We've Got Hollywood Covered
|

‘Downfall: The Case Against Boeing’ Review: Damning Doc Paints a Portrait of Corporate Cowardice

This blistering examination of just one example of malfeasance leaves us wondering about all the other scandals yet to be revealed

This review of “Downfall: The Case Against Boeing” was first published on January 21 after the film’s premiere at the Sundance Film Festival.

“Downfall: The Case Against Boeing” is a work of impressive investigative cinema. But the most compelling aspect of Rory Kennedy’s damning documentary isn’t really about Boeing at all. It’s the intimation that this specific account of corporate malfeasance is just one chapter in a far bigger book.

Kennedy and writers Mark Bailey and Keven McAlester are no strangers to the stain of institutionalized corruption. She and Bailey, her husband, worked together on 2007’s Emmy-winning “Ghosts of Abu Ghraib”; all three made the 2014 Oscar nominee “Last Days in Vietnam.”

Their choice to focus so tightly on a micro-scenario here does strand us, occasionally, in the weeds of detail. But it’s tough to watch such a flatly incriminatory report without taking a macro view of society’s villains and heroes.

Given the film’s otherwise dispiriting conclusions, it comes as something of a relief that there are so many heroes. The first one we meet is former Wall Street Journal reporter Andy Pasztor, who wrote several exposés on the 2018 Lion Air crash in Indonesia, which killed everyone on board. Though Boeing tried to shift blame to the pilot, increasing evidence pointed to a flight-control-system flaw on its new 737 MAX jet.

Rather than ground other planes until the problem was definitively addressed, Boeing insisted they were safe to fly. The FAA, as Pasztor wrote, followed the company’s lead. A few months later, another MAX crashed. Again, everyone on board died.

Once these wrenching facts are explained, the movie aims to live up to its subtitle. To make their case, which unfolds with diligent conviction, the filmmakers call upon a widely disparate span of accusers. These include pilots like Captain “Sully” Sullenberger, outraged at Boeing’s seeming disregard for its employees and passengers, and politicians like Representative Peter DeFazio, who led a Congressional investigation into the MAX disasters. There are heartbreaking memorials from grieving family members who were callously ignored by Boeing, as well as deeply frustrated testimonials from staffers who blew countless whistles, only to be silenced or shuffled out of sight.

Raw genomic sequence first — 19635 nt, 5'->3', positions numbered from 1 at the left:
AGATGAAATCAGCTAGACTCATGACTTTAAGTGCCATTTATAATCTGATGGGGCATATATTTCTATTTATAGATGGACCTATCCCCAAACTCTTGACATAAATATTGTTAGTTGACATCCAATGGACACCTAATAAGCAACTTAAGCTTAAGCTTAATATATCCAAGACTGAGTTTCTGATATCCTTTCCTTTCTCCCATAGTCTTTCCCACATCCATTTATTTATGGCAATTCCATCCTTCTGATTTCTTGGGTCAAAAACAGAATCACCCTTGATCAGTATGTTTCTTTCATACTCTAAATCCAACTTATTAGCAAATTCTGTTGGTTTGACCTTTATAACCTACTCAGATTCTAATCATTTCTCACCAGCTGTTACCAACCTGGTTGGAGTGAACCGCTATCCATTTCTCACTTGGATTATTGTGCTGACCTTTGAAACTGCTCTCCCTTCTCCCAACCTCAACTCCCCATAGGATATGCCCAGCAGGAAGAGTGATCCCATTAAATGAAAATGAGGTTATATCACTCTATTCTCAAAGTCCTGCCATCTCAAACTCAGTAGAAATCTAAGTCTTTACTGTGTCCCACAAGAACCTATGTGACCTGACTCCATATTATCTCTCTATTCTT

Indeed, the film is so well-researched, and the evidence so copious, that it simultaneously elides and evokes a far bigger issue. In contrast to the movie’s impressively vast range of heroes, Boeing CEO Dennis Muilenburg is designated as both its primary villain and the representative of a mostly faceless corporation.

Muilenburg, who eventually resigned with a severance package worth $62 million, certainly seems to fit the role. Even so, no CEO — or $62 million severance package, for that matter — exists within a vacuum. We see exactly who suffered as the result of choices made by Boeing leaders. But it takes more than one or two executives to design, disseminate, and uphold a culture.

How did so many employees come to prioritize profits over people? Was there significant dissent at the top, or was everyone involved in what DeFazio calls “plain and simple” corruption? How complicit were Wall Street pundits who allowed Boeing to change the story through stock buybacks and a dividend raise? Did managers ignore the concerns of quality control reports out of fear for their own jobs, or automatic acceptance of top-down standards?

Though these complex questions are never fully answered, what we do learn is this: Time stopped for the victims of the MAX jet malfunctions, while Boeing simply rolled on, as impenetrable and mechanical as the equipment it manufactures.

“Downfall” lasers in on the crashes and their aftermath with single-minded deliberation. After hearing this much about the Maneuvering Characteristics Augmentation System and Transport Airplane Risk Assessment Methodology, nervous flyers may come away primarily determined to drive to their next destination.

But the bigger picture is always there, visible on both sides of a sharply-drawn line between the bloodless detachment of a multinational company and the inescapable humanity of the individuals it impacted. And it leaves us wondering how many other stories like it are hiding in plain sight, still waiting to be told.

“Downfall: The Case Against Boeing” debuts on Netflix on Feb. 18.

Please fill out this field.